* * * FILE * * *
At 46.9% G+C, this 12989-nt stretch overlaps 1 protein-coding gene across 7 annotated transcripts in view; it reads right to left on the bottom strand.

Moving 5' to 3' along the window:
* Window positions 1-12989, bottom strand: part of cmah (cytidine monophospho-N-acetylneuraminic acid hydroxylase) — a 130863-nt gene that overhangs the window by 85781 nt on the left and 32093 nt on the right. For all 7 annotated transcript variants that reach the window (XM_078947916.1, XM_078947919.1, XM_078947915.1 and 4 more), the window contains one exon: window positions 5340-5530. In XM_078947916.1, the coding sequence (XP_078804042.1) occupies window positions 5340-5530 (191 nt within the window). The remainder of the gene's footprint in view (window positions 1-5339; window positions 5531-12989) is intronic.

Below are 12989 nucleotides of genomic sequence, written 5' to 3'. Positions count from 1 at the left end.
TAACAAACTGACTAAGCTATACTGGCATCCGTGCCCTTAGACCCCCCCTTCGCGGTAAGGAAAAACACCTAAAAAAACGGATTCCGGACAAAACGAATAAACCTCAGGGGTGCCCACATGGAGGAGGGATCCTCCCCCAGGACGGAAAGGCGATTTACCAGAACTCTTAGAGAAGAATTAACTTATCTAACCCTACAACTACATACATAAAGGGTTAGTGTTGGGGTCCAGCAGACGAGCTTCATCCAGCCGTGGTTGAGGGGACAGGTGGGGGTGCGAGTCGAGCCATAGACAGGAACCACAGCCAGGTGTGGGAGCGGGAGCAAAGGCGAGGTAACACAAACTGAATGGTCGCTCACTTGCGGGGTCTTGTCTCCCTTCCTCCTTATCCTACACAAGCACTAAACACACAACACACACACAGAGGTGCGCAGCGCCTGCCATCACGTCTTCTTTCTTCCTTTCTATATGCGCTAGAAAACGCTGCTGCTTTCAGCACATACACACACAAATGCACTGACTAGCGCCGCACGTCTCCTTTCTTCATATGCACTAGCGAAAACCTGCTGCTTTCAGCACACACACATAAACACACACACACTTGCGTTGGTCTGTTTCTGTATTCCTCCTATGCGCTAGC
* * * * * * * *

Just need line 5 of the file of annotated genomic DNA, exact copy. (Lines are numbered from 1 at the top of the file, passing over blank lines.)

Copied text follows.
TAACAAACTGACTAAGCTATACTGGCATCCGTGCCCTTAGACCCCCCCTTCGCGGTAAGGAAAAACACCTAAAAAAACGGATTCCGGACAAAACGAATAAACCTCAGGGGTGCCCACATGGAGGAGGGATCCTCCCCCAGGACGGAAAGGCGATTTACCAGAACTCTTAGAGAAGAATTAACTTATCTAACCCTACAACTACATACATAAAGGGTTAGTGTTGGGGTCCAGCAGACGAGCTTCATCCAGCCGTGGTTGAGGGGACAGGTGGGGGTGCGAGTCGAGCCATAGACAGGAACCACAGCCAGGTGTGGGAGCGGGAGCAAAGGCGAGGTAACACAAACTGAATGGTCGCTCACTTGCGGGGTCTTGTCTCCCTTCCTCCTTATCCTACACAAGCACTAAACACACAACACACACACAGAGGTGCGCAGCGCCTGCCATCACGTCTTCTTTCTTCCTTTCTATATGCGCTAGAAAACGCTGCTGCTTTCAGCACATACACACACAAATGCACTGACTAGCGCCGCACGTCTCCTTTCTTCATATGCACTAGCGAAAACCTGCTGCTTTCAGCACACACACATAAACACACACACACTTGCGTTGGTCTGTTTCTGTATTCCTCCTATGCGCTAGC